History of Harford county, Maryland

A brief account of it's significance in the Revolutionary War

"The Ragged Old Flag" - by Johnny Cash

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Here are a couple of trivia questions for you (since that seems to be so popular recently..)

1) What is the name of the first Declaration of Independence ever adopted in America by an "organized body of men duly elected by the people"? FINAL ANSWER: The Bush Declaration, signed and proclaimed on March 22, 1775.

2) Where was this document drawn up and signed? FINAL ANSWER: Harford county, Maryland, which just happens to have been the county where our Coyan ancestors were residing in that timeframe. My, if only my 5th great-grandparents Edward and Sarah Coyan could speak to us today....

As any of us can imagine, life in Harford county in the latter 1770's and early 1780's must have been an incredible place to have been in witnessing first-hand the unfolding of events that helped shape this great nation. I get a certain "chill", knowing that my ancestors were there to witness it!

Harford county was formed out of Baltimore county in 1773. The county seat from 1774 until 1783 was known as "Harford town", also known as "Bush".  Below, I am quoting excerpts from the book "Our Harford Heritage", by C. Milton Wright.

"Located on the main highway... Harford town became a stopping place for stagecoach travelers and a meeting place for politicians and statesmen, not only of Harford county but of national fame, as they travelled between the cities of the East. Judge Preston says that such distinguished personalities as Washington and Jefferson, as well as other eminent men of the colonies used it as a stopping place...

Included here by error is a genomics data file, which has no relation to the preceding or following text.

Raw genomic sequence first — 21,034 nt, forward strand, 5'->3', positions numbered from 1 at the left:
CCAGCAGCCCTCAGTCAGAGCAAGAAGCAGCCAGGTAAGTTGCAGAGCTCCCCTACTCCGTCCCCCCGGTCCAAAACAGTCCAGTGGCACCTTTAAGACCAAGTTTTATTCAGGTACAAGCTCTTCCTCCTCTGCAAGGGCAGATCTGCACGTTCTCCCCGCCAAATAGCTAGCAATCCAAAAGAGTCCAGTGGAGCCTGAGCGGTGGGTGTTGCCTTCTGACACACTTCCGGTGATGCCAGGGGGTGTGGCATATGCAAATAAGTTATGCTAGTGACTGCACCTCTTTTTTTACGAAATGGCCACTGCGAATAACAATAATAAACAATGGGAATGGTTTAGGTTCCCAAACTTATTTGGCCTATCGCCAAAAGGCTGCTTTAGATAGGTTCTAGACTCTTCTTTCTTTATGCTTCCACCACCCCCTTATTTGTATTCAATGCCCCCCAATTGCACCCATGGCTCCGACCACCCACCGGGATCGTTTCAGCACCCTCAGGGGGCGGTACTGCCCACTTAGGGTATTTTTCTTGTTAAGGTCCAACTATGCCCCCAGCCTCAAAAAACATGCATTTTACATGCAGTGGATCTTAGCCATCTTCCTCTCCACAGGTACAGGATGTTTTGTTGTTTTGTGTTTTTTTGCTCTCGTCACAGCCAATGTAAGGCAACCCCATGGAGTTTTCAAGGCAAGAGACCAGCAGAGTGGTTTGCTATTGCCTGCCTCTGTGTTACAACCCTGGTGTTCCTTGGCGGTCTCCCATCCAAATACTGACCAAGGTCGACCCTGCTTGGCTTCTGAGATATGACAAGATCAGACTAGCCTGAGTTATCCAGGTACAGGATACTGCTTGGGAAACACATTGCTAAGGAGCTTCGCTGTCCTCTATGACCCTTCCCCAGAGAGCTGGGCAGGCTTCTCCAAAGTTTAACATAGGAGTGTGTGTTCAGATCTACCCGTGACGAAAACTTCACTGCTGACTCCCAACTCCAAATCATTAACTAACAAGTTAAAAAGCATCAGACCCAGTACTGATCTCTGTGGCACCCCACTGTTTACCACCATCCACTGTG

The unrest during the years leading up to the struggle for independence made this center of government a place of active participation in the rebellion against the Mother Country. The fires of discontent that were beginning to kindle throughout the colonies were uppermost in the thoughts and actions of Harford's citizens....

When a convention was called at Annapolis on June 22, 1774, Harford was represented by Richard Dallam, John Love, Thomas Bond, Benedict Hall and Jacob Bond. At this convention it was declared that the Acts of Parliament were cruel and oppressive invasions of people's rights, and that the Stamp Act and other offensive laws should be repealed.

Our leaders had already anticipated the actions of the Annapolis convention, and as early as June 11, 1774, a large meeting of citizens, presided over by Aquila Hall, was held at Bush and resolutions to be sent to Annapolis were passed.

During the next few months, the citizens of the colonies continued their opposition to Great Britain and in public meetings denounced the oppressive acts. On March25, 1775, Patrick Henry made his famous speech in Virginia, and the Continental Congress again met in Philadelphia in May, 1775, and agreed to stop trade with Great Britain until the objectionable acts were repealed.

Again, Bush came into prominence by having as it's guests men like George Washington, Thomas Jefferson, and Patrick Henry, as they journeyed through Harford to Philadelphia. In the Continental Congress our distinguished citizen, William Paca, who was born in Abingdon, together with Matthew Tilghman, Thomas Johnson Jr., Robert Goldsborough, and Samuel Chase, represented Maryland.

By the early part of 1775 almost all our entire citizenry had become so stirred by the national controversy that a most important event took place at Bush. Just three days before Patrick Henry made his well known speech, a committee of thirty-four Harford citizens met at the Bush tavern and, after deliberation, signed the famous Bush Declaration".

Note that William Paca, of Abingdon in Harford county, was one of four men from Maryland who were signers of the Declaration of Independence. I can't help but wonder if Edward Coyan ever had any contact with him or perhaps was in attendance at a "gathering" in which William Paca made a speech or appearance?